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Democratic lawmakers reintroduce Protecting America’s Workers Act


Photo: bulgn/vectorstock

Washington — House Democrats once again are seeking to expand OSHA coverage to state and local government employees and increase monetary penalties for “high gravity” OSHA violations.

Sponsored by Reps. Joe Courtney (D-CT) and Bobby Scott (D-VA), the Protecting America’s Workers Act – reintroduced April 28, Workers Memorial Day – would also reinstate the “Volks” rule. That would allow OSHA to cite employers for recordkeeping violations within 5½ years after an incident, instead of six months. The rule was repealed by a Congressional Review Act resolution, signed by former President Donald Trump, in April 2017.

Other provisions include:

  • Authorizing felony penalties against employers “who knowingly commit OSHA violations that result in death or serious bodily injury.” Those penalties could extend to corporate officers and directors.
  • Requiring OSHA to investigate all cases of death and serious injuries that occur within a place of employment.
  • Updating obsolete consensus standards that were adopted by OSHA in the 1970s.
  • Strengthening whistleblower protections.
  • Expanding injury and illness records that employers have to report and maintain.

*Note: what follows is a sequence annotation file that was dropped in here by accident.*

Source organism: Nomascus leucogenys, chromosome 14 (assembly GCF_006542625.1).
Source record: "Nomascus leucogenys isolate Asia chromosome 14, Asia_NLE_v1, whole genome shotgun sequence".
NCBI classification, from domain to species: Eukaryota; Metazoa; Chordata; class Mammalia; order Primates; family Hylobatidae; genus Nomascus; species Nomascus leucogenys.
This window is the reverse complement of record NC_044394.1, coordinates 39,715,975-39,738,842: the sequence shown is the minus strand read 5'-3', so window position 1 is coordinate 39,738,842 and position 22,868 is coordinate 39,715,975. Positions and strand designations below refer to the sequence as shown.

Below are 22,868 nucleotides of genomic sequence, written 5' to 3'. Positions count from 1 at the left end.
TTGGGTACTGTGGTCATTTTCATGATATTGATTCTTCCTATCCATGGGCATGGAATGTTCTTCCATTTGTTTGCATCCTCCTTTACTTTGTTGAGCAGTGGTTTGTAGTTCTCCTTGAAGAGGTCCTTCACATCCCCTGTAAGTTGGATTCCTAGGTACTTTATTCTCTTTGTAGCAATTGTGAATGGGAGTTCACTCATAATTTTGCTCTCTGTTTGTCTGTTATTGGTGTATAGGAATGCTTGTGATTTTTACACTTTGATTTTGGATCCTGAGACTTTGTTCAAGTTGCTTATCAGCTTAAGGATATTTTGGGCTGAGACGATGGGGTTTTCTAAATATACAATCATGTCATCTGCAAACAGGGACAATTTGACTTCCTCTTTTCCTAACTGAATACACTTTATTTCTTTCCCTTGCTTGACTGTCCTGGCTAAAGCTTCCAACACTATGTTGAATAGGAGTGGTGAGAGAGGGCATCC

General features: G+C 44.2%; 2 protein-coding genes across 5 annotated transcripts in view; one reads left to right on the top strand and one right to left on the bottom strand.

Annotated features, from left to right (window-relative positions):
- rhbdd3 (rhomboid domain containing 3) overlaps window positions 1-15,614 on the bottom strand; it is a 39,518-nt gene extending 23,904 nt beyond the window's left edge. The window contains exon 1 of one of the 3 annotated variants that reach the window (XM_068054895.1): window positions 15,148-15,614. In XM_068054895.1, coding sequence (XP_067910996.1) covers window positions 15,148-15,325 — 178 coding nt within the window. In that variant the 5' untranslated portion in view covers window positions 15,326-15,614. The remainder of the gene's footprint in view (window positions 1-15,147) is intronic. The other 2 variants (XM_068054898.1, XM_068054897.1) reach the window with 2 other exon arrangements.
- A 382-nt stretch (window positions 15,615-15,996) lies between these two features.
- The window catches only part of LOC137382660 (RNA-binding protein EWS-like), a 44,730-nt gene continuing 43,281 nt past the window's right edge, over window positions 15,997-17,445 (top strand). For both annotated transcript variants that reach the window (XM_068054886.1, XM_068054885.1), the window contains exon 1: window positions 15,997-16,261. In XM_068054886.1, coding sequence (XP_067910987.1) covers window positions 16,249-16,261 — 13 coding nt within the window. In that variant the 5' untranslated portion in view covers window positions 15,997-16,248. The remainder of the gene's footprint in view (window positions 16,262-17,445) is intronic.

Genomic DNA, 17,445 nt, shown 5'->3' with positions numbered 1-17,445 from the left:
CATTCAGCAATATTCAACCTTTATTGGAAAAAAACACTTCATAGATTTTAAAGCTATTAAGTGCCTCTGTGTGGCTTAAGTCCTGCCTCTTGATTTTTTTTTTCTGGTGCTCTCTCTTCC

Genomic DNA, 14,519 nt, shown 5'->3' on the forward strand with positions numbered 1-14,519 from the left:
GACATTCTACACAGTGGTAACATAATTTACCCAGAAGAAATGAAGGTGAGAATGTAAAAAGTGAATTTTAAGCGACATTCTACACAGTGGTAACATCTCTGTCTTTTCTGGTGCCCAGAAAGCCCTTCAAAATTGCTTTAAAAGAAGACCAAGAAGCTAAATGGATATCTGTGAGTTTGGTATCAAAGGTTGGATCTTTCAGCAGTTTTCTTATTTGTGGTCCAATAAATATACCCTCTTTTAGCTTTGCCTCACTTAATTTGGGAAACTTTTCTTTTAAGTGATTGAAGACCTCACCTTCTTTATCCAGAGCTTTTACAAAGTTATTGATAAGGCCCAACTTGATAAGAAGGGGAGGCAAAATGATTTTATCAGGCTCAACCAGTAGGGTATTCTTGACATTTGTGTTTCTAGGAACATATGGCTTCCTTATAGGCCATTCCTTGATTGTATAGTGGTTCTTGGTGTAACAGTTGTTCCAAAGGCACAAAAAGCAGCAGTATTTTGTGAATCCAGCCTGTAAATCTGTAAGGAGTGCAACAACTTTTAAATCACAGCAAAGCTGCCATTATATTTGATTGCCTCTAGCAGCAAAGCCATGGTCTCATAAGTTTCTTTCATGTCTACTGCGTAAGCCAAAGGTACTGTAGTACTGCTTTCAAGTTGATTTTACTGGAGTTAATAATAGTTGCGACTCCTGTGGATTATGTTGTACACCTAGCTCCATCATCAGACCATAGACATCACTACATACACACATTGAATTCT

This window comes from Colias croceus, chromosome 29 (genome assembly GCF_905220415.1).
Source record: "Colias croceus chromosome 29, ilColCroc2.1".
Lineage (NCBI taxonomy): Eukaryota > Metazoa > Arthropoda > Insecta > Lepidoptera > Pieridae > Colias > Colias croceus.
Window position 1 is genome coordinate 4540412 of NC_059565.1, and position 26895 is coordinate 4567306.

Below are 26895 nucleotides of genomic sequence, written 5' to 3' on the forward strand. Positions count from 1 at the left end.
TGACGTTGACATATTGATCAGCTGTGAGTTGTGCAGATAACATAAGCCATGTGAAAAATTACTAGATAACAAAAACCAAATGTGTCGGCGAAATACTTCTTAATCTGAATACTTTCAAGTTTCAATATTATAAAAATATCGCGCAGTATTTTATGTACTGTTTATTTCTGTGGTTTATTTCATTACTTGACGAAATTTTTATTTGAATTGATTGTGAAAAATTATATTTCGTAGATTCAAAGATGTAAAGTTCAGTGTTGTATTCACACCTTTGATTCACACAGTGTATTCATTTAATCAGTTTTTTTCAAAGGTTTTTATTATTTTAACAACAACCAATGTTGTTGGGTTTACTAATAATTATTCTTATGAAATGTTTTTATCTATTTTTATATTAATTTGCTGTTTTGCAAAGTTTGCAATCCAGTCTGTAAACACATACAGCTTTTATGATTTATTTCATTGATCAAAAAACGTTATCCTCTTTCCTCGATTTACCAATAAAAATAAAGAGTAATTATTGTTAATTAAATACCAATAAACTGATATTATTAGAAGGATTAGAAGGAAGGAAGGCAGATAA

• Mandating that employers correct hazardous conditions in a “timely manner.”

The “high-gravity” OSHA violations would include serious or willful violations that cause death or serious injury.

The bill, which has 12 co-sponsors, has been introduced a number of times in both the House and Senate over the past two decades. None of those previous bills has advanced out of committee. The first was introduced by the late Sen. Edward “Ted” Kennedy (D-MA) in April 2004.

“It’s fitting that we are reintroducing the Protecting America’s Workers Act on Workers Memorial Day and honor all who have died or been injured on the job,” Courtney said in a press release. “While the Occupational Safety and Health Act has helped protect Americans for generations, too many workers are still facing injury, illness or death. Congress must pass the Protecting America’s Workers Act to address the shortfalls in the law that have hamstrung further progress toward safer workplaces.”

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